Temperature increases and reduced rainfall driven by climate change will place the American Southwest at significant risk of "megadroughts," according to a new study published in Science Advances. The study estimates certain southwestern regions face up to a 99 percent risk level of getting hit by a multi-decade megadrought this century unless greenhouse gas emissions are reduced. Different warming scenarios were modeled, including a global average temperature increase of 2 degrees Celsius, 4 C, and 6 C compared to pre-industrial levels. The models showed holding global warming to no more than 2 C could cut the risk of catastrophic drought in half. Earlier studies have shown natural fluctuations in the Earth's climate generated megadroughts once or twice a century over the past 1,000 years. However, scientists warn that the addition of human-caused climate change factors increases the likelihood of these events in the future. Climate models currently project global emissions will elevate global average temperatures by 4 C by 2100 if action is not taken.

For more information see:


NOTE: The amount that the global average surface temperature (GAST) increases by 2100 depends not only on how much CO2 and other greenhouse gases (GHGs) are released into the atmosphere by human activities, but on the sensitivity of the GAST at equilibrium to the type and concentration of the GHGs, and how fast equilibrium is achieved once human-causes GHG emissions stop.  It is also possible to raise GAST enough to set off a self-sustaining massive release of methane - a powerful greenhouse gas - from methane hydrates that could spiral out of control.  All indications are that GHG emissions caused directly by human activities should be reduced to zero ASAP.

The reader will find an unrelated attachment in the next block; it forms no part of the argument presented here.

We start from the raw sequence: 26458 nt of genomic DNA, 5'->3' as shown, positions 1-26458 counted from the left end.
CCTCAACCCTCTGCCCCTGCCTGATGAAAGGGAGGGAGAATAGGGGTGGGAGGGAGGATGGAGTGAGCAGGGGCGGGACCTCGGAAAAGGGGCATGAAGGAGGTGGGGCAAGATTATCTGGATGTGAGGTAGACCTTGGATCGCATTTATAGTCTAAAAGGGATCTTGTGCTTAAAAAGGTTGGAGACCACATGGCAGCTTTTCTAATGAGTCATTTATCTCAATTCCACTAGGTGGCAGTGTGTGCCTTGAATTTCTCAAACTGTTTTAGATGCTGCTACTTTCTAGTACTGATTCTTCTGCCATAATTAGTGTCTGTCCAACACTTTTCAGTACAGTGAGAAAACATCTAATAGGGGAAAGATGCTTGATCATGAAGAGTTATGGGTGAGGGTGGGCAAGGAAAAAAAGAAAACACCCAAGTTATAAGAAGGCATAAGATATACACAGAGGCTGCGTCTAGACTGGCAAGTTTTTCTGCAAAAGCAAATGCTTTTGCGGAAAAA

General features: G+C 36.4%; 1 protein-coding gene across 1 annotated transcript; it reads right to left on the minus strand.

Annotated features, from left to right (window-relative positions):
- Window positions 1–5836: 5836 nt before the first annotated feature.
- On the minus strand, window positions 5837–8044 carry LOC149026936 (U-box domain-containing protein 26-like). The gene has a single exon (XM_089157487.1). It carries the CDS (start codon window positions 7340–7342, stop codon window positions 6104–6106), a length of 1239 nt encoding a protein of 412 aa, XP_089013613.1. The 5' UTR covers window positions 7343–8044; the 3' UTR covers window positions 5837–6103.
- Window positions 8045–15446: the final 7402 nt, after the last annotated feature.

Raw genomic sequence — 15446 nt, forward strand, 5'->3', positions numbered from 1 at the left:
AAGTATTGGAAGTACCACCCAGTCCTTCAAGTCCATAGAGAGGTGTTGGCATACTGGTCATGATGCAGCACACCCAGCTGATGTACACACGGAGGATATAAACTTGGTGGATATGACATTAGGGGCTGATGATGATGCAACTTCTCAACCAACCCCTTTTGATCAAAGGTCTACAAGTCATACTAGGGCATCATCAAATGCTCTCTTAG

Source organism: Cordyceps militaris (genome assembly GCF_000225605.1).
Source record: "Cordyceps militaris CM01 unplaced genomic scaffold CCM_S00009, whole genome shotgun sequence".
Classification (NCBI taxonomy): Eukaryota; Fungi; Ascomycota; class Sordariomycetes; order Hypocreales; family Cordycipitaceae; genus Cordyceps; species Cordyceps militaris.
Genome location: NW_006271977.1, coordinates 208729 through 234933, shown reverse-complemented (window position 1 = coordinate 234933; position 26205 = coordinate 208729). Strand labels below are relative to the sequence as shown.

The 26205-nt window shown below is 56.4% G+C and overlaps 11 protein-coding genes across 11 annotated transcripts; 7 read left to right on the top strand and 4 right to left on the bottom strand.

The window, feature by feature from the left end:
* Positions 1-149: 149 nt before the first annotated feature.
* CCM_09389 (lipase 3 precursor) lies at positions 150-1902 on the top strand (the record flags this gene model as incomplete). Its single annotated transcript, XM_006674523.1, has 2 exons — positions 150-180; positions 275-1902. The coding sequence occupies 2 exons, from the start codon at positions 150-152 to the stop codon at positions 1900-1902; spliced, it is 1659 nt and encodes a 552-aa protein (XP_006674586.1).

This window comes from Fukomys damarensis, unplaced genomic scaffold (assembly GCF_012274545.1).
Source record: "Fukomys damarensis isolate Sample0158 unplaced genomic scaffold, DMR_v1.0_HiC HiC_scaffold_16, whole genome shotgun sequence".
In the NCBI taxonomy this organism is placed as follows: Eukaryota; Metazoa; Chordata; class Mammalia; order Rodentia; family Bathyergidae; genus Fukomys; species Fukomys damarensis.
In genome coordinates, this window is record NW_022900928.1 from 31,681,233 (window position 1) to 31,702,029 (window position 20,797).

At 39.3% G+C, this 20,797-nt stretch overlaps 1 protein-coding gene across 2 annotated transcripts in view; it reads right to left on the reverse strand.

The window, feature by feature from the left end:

pastedGraphic_7.pdfZimbabwean Farmers Turn to Indigenous Crops to Adapt to Climate Change

A new farming practice may bring hope to communities suffering from the environmental effects of El Niño and La Niña. In recent years, Zimbabwe has experienced unrelenting drought and devastating flooding due to extreme seasonal weather fluctuations. Many living in the region have begun to adapt by farming small grains and indigenous crops resistant to the worsening conditions brought about by climate change. Machinda Marongwe, country director for Oxfam International, stressed that the government must invest in agricultural resilience programming and encourage the development of local seed banks. "Commercial seeds are not locally available or affordable, so smallholders rely on farmer seed system to access the varieties they need. Access is especially important in cases of drought, as farmers may be forced to replant several times." Food insecurity has become a mounting issue throughout the country, forcing communities to spend more money on food at the expense of funds that would normally be allocated elsewhere, such as education.